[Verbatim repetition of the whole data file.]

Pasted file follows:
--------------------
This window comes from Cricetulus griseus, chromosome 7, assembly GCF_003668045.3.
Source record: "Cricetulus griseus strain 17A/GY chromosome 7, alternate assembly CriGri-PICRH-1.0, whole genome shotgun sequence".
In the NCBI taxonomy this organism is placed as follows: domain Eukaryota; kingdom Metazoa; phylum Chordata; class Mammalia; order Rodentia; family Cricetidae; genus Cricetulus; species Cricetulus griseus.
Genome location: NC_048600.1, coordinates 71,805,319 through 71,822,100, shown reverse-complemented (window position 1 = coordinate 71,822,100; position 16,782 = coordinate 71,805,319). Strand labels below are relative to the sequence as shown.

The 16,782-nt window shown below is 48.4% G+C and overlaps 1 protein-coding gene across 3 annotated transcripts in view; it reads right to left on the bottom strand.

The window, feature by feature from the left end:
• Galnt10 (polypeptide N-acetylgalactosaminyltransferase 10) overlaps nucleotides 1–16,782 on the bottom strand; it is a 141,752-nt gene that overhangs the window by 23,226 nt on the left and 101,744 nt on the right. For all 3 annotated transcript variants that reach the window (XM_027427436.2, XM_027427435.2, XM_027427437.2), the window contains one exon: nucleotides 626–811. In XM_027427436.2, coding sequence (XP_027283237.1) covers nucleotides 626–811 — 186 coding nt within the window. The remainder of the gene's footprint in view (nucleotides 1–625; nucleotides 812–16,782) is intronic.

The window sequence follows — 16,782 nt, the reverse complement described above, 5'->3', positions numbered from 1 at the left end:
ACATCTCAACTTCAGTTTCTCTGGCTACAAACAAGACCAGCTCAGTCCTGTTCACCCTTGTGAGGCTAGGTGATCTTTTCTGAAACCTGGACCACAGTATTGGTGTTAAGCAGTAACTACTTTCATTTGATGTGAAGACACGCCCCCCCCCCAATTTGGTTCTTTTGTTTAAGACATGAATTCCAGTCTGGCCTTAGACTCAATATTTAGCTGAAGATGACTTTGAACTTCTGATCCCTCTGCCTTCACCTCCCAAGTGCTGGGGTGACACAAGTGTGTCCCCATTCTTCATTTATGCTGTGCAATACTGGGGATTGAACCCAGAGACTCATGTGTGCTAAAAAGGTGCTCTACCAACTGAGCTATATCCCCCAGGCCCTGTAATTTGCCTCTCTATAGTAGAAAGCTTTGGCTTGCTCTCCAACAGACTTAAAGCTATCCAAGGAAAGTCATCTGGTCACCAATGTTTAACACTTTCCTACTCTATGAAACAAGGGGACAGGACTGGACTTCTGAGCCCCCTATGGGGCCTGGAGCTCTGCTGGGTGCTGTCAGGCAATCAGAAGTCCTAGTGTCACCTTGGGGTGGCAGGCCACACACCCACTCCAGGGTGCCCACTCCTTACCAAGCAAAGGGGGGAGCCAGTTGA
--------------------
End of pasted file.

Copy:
This window comes from Cricetulus griseus, chromosome 7, assembly GCF_003668045.3.
Source record: "Cricetulus griseus strain 17A/GY chromosome 7, alternate assembly CriGri-PICRH-1.0, whole genome shotgun sequence".
In the NCBI taxonomy this organism is placed as follows: domain Eukaryota; kingdom Metazoa; phylum Chordata; class Mammalia; order Rodentia; family Cricetidae; genus Cricetulus; species Cricetulus griseus.
Genome location: NC_048600.1, coordinates 71,805,319 through 71,822,100, shown reverse-complemented (window position 1 = coordinate 71,822,100; position 16,782 = coordinate 71,805,319). Strand labels below are relative to the sequence as shown.

The 16,782-nt window shown below is 48.4% G+C and overlaps 1 protein-coding gene across 3 annotated transcripts in view; it reads right to left on the bottom strand.

The window, feature by feature from the left end:
• Galnt10 (polypeptide N-acetylgalactosaminyltransferase 10) overlaps nucleotides 1–16,782 on the bottom strand; it is a 141,752-nt gene that overhangs the window by 23,226 nt on the left and 101,744 nt on the right. For all 3 annotated transcript variants that reach the window (XM_027427436.2, XM_027427435.2, XM_027427437.2), the window contains one exon: nucleotides 626–811. In XM_027427436.2, coding sequence (XP_027283237.1) covers nucleotides 626–811 — 186 coding nt within the window. The remainder of the gene's footprint in view (nucleotides 1–625; nucleotides 812–16,782) is intronic.

The window sequence follows — 16,782 nt, the reverse complement described above, 5'->3', positions numbered from 1 at the left end:
ACATCTCAACTTCAGTTTCTCTGGCTACAAACAAGACCAGCTCAGTCCTGTTCACCCTTGTGAGGCTAGGTGATCTTTTCTGAAACCTGGACCACAGTATTGGTGTTAAGCAGTAACTACTTTCATTTGATGTGAAGACACGCCCCCCCCCCAATTTGGTTCTTTTGTTTAAGACATGAATTCCAGTCTGGCCTTAGACTCAATATTTAGCTGAAGATGACTTTGAACTTCTGATCCCTCTGCCTTCACCTCCCAAGTGCTGGGGTGACACAAGTGTGTCCCCATTCTTCATTTATGCTGTGCAATACTGGGGATTGAACCCAGAGACTCATGTGTGCTAAAAAGGTGCTCTACCAACTGAGCTATATCCCCCAGGCCCTGTAATTTGCCTCTCTATAGTAGAAAGCTTTGGCTTGCTCTCCAACAGACTTAAAGCTATCCAAGGAAAGTCATCTGGTCACCAATGTTTAACACTTTCCTACTCTATGAAACAAGGGGACAGGACTGGACTTCTGAGCCCCCTATGGGGCCTGGAGCTCTGCTGGGTGCTGTCAGGCAATCAGAAGTCCTAGTGTCACCTTGGGGTGGCAGGCCACACACCCACTCCAGGGTGCCCACTCCTTACCAAGCAAAGGGGGGAGCCAGTTGA